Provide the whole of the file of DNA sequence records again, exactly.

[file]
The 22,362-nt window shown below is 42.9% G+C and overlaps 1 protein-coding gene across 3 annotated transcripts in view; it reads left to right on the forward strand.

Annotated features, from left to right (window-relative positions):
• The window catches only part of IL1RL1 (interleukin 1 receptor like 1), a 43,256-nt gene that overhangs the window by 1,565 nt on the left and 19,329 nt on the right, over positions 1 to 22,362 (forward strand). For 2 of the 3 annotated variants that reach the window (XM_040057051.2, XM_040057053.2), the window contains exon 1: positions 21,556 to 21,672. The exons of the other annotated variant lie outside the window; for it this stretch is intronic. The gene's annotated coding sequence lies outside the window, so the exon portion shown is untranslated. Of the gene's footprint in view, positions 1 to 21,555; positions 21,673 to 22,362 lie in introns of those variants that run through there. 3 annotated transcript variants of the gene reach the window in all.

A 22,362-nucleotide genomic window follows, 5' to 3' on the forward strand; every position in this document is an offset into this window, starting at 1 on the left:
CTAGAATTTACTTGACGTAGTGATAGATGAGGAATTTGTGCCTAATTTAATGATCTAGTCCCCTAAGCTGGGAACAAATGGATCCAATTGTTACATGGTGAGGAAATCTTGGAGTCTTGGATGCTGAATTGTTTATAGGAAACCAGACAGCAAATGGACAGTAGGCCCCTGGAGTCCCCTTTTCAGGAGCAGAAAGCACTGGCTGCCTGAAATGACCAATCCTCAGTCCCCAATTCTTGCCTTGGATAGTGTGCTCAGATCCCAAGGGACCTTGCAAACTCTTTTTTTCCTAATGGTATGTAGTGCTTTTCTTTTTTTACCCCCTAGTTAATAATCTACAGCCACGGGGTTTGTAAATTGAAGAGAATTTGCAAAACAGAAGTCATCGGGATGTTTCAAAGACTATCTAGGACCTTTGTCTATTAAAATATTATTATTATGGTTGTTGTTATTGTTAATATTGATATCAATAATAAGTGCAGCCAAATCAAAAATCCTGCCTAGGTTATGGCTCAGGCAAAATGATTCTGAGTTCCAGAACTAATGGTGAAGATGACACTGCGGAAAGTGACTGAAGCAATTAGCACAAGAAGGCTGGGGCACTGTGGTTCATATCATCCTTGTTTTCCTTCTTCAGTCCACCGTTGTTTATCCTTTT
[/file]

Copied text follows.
The 22,362-nt window shown below is 42.9% G+C and overlaps 1 protein-coding gene across 3 annotated transcripts in view; it reads left to right on the forward strand.

Annotated features, from left to right (window-relative positions):
• The window catches only part of IL1RL1 (interleukin 1 receptor like 1), a 43,256-nt gene that overhangs the window by 1,565 nt on the left and 19,329 nt on the right, over positions 1 to 22,362 (forward strand). For 2 of the 3 annotated variants that reach the window (XM_040057051.2, XM_040057053.2), the window contains exon 1: positions 21,556 to 21,672. The exons of the other annotated variant lie outside the window; for it this stretch is intronic. The gene's annotated coding sequence lies outside the window, so the exon portion shown is untranslated. Of the gene's footprint in view, positions 1 to 21,555; positions 21,673 to 22,362 lie in introns of those variants that run through there. 3 annotated transcript variants of the gene reach the window in all.

A 22,362-nucleotide genomic window follows, 5' to 3' on the forward strand; every position in this document is an offset into this window, starting at 1 on the left:
CTAGAATTTACTTGACGTAGTGATAGATGAGGAATTTGTGCCTAATTTAATGATCTAGTCCCCTAAGCTGGGAACAAATGGATCCAATTGTTACATGGTGAGGAAATCTTGGAGTCTTGGATGCTGAATTGTTTATAGGAAACCAGACAGCAAATGGACAGTAGGCCCCTGGAGTCCCCTTTTCAGGAGCAGAAAGCACTGGCTGCCTGAAATGACCAATCCTCAGTCCCCAATTCTTGCCTTGGATAGTGTGCTCAGATCCCAAGGGACCTTGCAAACTCTTTTTTTCCTAATGGTATGTAGTGCTTTTCTTTTTTTACCCCCTAGTTAATAATCTACAGCCACGGGGTTTGTAAATTGAAGAGAATTTGCAAAACAGAAGTCATCGGGATGTTTCAAAGACTATCTAGGACCTTTGTCTATTAAAATATTATTATTATGGTTGTTGTTATTGTTAATATTGATATCAATAATAAGTGCAGCCAAATCAAAAATCCTGCCTAGGTTATGGCTCAGGCAAAATGATTCTGAGTTCCAGAACTAATGGTGAAGATGACACTGCGGAAAGTGACTGAAGCAATTAGCACAAGAAGGCTGGGGCACTGTGGTTCATATCATCCTTGTTTTCCTTCTTCAGTCCACCGTTGTTTATCCTTTT